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Q: Is it legal to name and/or show a competitor's product in advertising? ( Answered 4 out of 5 stars,   1 Comment )
Question  
Subject: Is it legal to name and/or show a competitor's product in advertising?
Category: Business and Money > Advertising and Marketing
Asked by: sfmarq-ga
List Price: $20.00
Posted: 28 May 2005 10:07 PDT
Expires: 27 Jun 2005 10:07 PDT
Question ID: 526675
We are creating an ad campaign for a product which is related (but not
a direct competitor to) an Apple iPod. Can we show and image of an
iPod or use the words Apple iPod in the ad? I realize that you are not
providing legal advice, but I'd like to know generally if this
practice is acceptable. This is a national print advertising campaign
and the ads are not designed to compare the product to an iPod but
simply to indicate that it is a related technology.
Answer  
Subject: Re: Is it legal to name and/or show a competitor's product in advertising?
Answered By: jackburton-ga on 28 May 2005 11:38 PDT
Rated:4 out of 5 stars
 
sfmarq,
 
My researching indicates that this practice is acceptable under US
law, provided the trademarked product is accurately depicted, and that
any claims associated with it can be substantiated.
   
  
From an article on the FindLaw website:
  
"Use And Misuse
  
Under U.S. law, use of a competitor's trademark in accurate and
non-deceptive comparative advertising is legal and does not constitute
trademark infringement. In fact, truthful comparative advertisements
? even those that display a competitor's trademark, are considered to
be informational for consumers and beneficial to competition, provided
that the competitor's mark is accurately depicted. Legally permissible
comparative advertising must unequivocally convey that the
competitor's products or services sold under its mark(s) are
independent from yours, and your advertising reference to a
competitor's trademark must neither imply an affiliation nor
explicitly or implicitly endorse your products. When using your
competitor's trademark in advertising, your company should consider
the following:
  
? Always accurately depict your competitor's trademark. Do not alter
it in any form.
? Do not prominently position or otherwise highlight your competitor's
trademark in any manner that implies an affiliation with or
sponsorship by your competitor.
? Where possible, include proper trademark notice ("TM" or "(r)") and
add a footnote stating that the trademark is owned by your competitor.
? Ensure that all claims associated with the use of your competitor's
trademark, such as the content or effects of the trademarked product
or service that your company's advertisement refers to, can be
substantiated."
  
"Ours Works Better": Use Of A Competitor's Trademark In Advertising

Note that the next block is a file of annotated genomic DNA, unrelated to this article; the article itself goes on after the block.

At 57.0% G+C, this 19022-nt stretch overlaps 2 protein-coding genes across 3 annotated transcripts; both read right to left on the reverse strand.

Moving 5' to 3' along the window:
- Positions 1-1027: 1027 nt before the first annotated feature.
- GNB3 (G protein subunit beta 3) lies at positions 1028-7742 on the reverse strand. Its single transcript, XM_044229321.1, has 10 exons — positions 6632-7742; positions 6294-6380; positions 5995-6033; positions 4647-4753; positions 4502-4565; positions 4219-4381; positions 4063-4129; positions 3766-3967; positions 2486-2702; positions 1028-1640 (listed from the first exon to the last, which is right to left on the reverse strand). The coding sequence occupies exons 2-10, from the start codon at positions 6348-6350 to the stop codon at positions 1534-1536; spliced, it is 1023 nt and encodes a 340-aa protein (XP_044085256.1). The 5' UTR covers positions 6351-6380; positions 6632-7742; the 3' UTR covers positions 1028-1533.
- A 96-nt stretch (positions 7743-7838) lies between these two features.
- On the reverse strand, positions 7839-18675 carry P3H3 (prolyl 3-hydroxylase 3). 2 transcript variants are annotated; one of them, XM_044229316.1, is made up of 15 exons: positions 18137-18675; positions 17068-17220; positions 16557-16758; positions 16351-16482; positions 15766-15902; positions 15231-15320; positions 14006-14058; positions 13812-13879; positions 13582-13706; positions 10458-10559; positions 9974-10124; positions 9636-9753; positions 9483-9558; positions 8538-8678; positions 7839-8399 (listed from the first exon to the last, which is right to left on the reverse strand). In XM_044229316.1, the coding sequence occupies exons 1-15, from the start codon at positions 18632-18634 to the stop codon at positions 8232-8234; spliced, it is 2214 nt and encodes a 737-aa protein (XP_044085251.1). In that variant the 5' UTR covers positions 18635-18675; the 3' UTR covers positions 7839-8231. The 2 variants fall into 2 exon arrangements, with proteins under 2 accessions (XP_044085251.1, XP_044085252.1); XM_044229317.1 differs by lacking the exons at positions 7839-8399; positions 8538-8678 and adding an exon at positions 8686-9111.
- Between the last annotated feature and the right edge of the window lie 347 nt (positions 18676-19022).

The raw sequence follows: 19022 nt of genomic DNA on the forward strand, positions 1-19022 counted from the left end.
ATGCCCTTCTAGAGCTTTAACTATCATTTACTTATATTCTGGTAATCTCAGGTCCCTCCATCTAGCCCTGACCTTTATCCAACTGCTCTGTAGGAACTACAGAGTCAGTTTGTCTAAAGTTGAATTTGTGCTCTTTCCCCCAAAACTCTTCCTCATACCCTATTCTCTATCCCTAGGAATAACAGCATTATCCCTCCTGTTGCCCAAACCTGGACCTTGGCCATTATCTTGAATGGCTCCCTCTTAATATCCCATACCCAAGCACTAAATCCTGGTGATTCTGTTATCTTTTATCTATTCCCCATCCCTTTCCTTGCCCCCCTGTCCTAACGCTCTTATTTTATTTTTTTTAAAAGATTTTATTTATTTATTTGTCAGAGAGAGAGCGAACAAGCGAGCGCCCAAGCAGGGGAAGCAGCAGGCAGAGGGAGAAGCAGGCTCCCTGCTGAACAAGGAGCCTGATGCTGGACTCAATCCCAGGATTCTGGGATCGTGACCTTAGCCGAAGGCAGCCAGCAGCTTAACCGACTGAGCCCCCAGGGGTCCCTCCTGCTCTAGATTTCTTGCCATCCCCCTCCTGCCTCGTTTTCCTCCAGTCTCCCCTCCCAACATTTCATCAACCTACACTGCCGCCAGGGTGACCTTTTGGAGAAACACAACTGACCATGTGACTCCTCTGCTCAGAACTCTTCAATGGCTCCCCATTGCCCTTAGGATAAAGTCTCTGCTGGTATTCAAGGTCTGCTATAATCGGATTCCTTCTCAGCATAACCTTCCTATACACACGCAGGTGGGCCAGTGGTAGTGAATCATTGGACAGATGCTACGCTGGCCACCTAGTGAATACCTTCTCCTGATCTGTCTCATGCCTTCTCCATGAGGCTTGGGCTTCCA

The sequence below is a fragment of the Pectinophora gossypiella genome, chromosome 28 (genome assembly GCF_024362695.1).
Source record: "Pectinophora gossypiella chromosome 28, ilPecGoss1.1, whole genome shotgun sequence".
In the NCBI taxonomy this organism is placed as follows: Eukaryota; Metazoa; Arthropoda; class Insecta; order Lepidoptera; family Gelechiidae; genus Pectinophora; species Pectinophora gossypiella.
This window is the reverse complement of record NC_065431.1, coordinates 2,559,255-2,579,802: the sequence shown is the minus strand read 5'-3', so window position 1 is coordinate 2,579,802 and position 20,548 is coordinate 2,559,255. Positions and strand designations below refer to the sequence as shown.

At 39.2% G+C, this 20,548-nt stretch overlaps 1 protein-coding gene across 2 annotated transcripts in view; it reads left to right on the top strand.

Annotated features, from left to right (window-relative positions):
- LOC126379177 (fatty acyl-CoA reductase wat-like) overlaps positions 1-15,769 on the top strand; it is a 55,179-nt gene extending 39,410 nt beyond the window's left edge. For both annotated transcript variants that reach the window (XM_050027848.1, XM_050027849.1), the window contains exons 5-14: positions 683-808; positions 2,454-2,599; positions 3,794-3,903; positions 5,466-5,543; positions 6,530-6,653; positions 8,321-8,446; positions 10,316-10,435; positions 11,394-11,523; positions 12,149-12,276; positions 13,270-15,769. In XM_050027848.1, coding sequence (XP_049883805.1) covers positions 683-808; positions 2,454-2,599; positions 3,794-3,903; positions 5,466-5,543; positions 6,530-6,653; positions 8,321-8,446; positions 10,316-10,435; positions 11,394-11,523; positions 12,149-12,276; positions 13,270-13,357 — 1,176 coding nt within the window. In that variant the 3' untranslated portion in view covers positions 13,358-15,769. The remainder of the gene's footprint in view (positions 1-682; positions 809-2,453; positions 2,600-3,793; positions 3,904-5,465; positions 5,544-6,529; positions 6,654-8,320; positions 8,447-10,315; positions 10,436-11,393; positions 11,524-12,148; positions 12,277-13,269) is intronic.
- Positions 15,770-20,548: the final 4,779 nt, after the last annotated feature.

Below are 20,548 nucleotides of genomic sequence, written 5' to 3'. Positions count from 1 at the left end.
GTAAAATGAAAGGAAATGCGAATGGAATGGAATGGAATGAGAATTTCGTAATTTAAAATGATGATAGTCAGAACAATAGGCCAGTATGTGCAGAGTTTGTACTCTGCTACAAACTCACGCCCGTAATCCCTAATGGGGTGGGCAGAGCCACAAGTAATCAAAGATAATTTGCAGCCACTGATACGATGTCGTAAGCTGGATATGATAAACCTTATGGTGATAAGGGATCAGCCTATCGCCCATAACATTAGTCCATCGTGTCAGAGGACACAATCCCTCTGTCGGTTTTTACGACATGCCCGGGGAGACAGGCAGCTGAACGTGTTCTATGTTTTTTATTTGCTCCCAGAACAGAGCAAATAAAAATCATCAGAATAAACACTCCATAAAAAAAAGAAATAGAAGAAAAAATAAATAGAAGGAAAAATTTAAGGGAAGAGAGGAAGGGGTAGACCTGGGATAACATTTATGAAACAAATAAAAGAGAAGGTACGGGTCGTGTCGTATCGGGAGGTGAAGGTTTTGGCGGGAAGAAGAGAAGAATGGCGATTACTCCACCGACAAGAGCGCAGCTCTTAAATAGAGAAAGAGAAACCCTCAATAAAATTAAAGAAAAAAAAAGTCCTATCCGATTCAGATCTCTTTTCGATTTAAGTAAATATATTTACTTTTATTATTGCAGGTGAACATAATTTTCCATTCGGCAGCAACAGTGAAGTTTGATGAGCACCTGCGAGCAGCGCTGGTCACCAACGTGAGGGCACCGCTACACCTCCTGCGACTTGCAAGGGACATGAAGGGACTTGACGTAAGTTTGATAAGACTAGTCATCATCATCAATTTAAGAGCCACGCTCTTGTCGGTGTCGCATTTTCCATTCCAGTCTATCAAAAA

http://library.findlaw.com/2004/Dec/14/133668.html
  
-------------------------------------------------------------------
  
  
From the FAQ page of "Cooley Godward LLP":
  
"My product is best showcased when compared to my competitor's
product. Can I run comparative advertising?
  
In the U.S., comparative advertising is permitted, provided that it is
substantiated, truthful and not misleading. For instance, price and
quality comparisons must be recently substantiated before an
advertisement is run, as outdated comparisons may be false or
misleading. It is important not to hold up another's trademark to
ridicule, because that can lead to liability under trademark laws. In
addition, disparagement of another's product or business is trade
libel, and this may lead to a claim for damages.
  
Please note that many other countries prohibit or restrict comparative
advertising. Do not engage in comparative advertising in any country
without first verifying with counsel that it complies with local
laws."
  
Cooley Godward LLP | Advertising FAQ
http://www.cooley.com/practices/content.aspx?id=Advertising_FAQ
  
-------------------------------------------------------------------
 
  
Comparative advertising is encouraged by the Federal Trade Commission
and only restrains advertising that constitutes "unlawful or deceptive
acts or practices in or affecting commerce." You can read the FTC's
Statement of Policy regarding Comparative Advertsing here:

Statement of Policy Regarding Comparative Advertising 
http://www.ftc.gov/bcp/policystmt/ad-compare.htm

-------------------------------------------------------------------
  
  
I also included a recent article that discusses how even law firms are
beginning to name their competitors in their ads:
  
Law Firm Ads No Longer Afraid to Name Names
http://www.law.com/jsp/article.jsp?id=1115111119049
  
-------------------------------------------------------------------
  
  
Search terms used:
advertisement law name competitor product
"competitor's trademark"
 
  
   
I hope this information is useful, and I wish you luck with the ad!

If anything is unclear, please request a clarification.


Best regards,

Jackburton-GA
sfmarq-ga rated this answer:4 out of 5 stars and gave an additional tip of: $3.00

Comments  
Subject: Re: Is it legal to name and/or show a competitor's product in advertising?
From: waukon-ga on 28 May 2005 20:54 PDT
 
Lots of US packaging for generics has 'compare to' right on their
label; look at Wal-Mart's Equate brand. But as the answer indicated,
you have to be careful, which is why anyone in business needs a lawyer
-- unfortunately.

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